I settle into the couch with a cup of coffee and a few biscuits on a tray, groggy after the post-lunch nap. As I bend to dip the first biscuit into my coffee, a monstrous sound emerges in the distance setting ripples in the cup. This is followed by an almost instantaneous yell by my family members who make a frantic run to bolt the doors and windows to protect us from the intruders.
No! I am not crying for help in the hinterlands of a warzone. In fact this is about a daily ritual in the month of December in our very own Singaara Chennai. The other thing December in Chennai is known for – apart from the kacheri season – the blood-thirsty, savage parasites leaving no square-inch or dirty corner of the city, the mosquitoes.
The city corporation leaves no stone (or rather no bucket or tyre) unturned in its battle against these vengeful mosquitoes. It has also been conducting awareness programs for the treatment of diseases like dengue and chikungunya. Their flagship program is however, the daily spraying of insecticide and the fogging operations.
For those who are unaware, fogging refers to the humble household term for spraying ‘kosu-marundhu’. The insecticide used in the mosquito fogging is a synthetic pyrethroid that is very similar to the insecticides used in most domestic insect spray cans. The ‘fog’ is created by passing a high pressure mixture of the insecticide and water through the fogging machine.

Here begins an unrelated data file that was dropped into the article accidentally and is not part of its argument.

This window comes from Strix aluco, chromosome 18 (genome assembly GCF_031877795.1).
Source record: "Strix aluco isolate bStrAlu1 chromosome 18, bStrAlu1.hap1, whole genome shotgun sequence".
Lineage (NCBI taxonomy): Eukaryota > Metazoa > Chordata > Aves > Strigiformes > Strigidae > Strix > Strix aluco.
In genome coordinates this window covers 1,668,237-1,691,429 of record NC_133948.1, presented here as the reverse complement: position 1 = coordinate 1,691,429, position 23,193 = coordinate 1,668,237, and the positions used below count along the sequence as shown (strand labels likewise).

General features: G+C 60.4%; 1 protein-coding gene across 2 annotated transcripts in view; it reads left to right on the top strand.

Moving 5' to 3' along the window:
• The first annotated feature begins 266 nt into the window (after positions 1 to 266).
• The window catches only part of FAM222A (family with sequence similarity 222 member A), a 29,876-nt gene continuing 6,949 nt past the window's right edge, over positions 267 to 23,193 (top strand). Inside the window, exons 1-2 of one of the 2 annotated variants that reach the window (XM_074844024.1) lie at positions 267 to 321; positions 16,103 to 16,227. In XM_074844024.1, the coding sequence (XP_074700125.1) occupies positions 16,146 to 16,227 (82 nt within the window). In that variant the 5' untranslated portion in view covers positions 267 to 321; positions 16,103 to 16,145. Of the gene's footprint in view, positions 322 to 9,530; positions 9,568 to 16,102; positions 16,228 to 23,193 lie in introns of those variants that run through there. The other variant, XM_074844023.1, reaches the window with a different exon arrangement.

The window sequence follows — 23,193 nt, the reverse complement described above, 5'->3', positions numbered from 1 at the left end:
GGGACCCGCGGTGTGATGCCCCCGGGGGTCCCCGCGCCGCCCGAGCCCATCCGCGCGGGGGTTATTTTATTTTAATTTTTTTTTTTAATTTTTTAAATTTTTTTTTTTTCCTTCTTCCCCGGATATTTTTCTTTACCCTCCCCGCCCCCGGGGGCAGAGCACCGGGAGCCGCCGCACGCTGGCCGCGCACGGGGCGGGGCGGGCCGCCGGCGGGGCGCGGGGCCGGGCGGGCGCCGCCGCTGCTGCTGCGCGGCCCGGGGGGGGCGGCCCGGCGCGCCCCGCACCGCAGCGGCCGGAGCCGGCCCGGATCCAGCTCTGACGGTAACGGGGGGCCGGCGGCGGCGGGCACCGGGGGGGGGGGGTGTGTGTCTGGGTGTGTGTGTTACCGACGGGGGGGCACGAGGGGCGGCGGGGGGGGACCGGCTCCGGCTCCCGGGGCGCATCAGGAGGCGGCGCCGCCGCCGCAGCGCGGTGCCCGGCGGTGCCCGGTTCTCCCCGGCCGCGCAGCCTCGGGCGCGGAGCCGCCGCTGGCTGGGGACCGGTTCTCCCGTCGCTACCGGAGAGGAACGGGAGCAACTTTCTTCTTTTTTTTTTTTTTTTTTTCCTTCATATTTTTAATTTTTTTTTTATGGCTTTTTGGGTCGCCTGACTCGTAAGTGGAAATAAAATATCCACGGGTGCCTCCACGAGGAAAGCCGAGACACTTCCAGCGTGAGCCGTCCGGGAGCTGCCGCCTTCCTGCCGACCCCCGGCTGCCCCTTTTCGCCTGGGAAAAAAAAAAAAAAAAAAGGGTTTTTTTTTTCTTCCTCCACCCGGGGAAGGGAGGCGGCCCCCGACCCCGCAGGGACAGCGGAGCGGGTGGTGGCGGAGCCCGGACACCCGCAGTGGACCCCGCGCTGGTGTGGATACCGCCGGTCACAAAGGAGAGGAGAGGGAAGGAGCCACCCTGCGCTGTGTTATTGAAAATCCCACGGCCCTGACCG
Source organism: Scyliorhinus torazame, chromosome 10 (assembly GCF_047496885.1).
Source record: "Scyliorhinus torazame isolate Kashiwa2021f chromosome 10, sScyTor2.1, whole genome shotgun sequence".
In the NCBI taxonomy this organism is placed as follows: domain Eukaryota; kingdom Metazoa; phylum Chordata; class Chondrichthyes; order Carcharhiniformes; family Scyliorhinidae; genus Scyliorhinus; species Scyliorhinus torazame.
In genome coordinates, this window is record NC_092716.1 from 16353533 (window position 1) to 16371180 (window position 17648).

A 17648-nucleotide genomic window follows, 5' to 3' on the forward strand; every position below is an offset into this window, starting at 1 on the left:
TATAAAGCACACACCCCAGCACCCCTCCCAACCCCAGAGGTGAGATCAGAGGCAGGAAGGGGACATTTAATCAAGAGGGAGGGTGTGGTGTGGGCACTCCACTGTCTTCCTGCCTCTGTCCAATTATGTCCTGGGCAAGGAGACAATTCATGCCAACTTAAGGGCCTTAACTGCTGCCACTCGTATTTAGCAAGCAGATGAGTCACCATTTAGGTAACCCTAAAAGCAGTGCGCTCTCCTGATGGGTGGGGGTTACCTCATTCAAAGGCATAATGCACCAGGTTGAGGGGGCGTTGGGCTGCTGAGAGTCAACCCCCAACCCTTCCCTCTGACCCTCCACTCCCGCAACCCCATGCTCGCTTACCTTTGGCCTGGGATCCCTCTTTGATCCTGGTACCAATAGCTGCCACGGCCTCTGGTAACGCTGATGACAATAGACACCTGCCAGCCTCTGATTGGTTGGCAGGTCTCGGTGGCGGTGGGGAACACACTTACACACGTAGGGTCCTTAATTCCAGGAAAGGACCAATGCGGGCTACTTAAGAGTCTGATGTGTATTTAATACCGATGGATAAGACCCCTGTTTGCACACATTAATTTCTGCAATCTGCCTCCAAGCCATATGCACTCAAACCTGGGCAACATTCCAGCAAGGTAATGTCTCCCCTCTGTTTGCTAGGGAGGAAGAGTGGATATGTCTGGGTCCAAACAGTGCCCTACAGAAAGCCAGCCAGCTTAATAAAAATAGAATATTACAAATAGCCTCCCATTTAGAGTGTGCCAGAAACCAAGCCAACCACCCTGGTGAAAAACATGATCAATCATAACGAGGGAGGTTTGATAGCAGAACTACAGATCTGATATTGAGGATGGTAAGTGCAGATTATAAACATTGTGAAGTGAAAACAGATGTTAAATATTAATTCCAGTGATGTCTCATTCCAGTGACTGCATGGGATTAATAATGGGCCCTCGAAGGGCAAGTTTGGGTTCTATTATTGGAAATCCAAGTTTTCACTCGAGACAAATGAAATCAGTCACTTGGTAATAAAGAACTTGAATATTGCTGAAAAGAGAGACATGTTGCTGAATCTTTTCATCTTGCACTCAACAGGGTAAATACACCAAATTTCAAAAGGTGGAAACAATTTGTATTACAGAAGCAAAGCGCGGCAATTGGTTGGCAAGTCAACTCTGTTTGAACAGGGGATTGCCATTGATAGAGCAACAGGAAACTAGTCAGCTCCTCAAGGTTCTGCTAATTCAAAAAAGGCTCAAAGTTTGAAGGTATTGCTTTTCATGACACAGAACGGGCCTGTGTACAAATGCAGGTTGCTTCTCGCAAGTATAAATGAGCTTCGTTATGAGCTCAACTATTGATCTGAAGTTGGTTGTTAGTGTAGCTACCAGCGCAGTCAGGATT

However, every evening it is a challenge when deciding whether to keep the doors and windows open and allow ourselves to suffocate along with the mosquitoes, or rather, shut the door to live in a happy world with these parasitic pets. And the challenge is real. Nobody wants to inhale the fog and set their respiratory tract on fire.
For those of you who are still confused, here it is. It is best to leave the doors and windows of your house open. The amount of insecticide in the fog is very small, and is dispersed at quantities that can only kill something as small as a mosquito. So, at the concentrations used there will be no adverse health effects on people who are exposed to the fog. This way, all the mosquitoes that found their way into your home are killed. The fog is prepared as per guidelines laid out by the World Health Organization. So you can be sure that nobody out there is preparing to cause a mass gas homicide.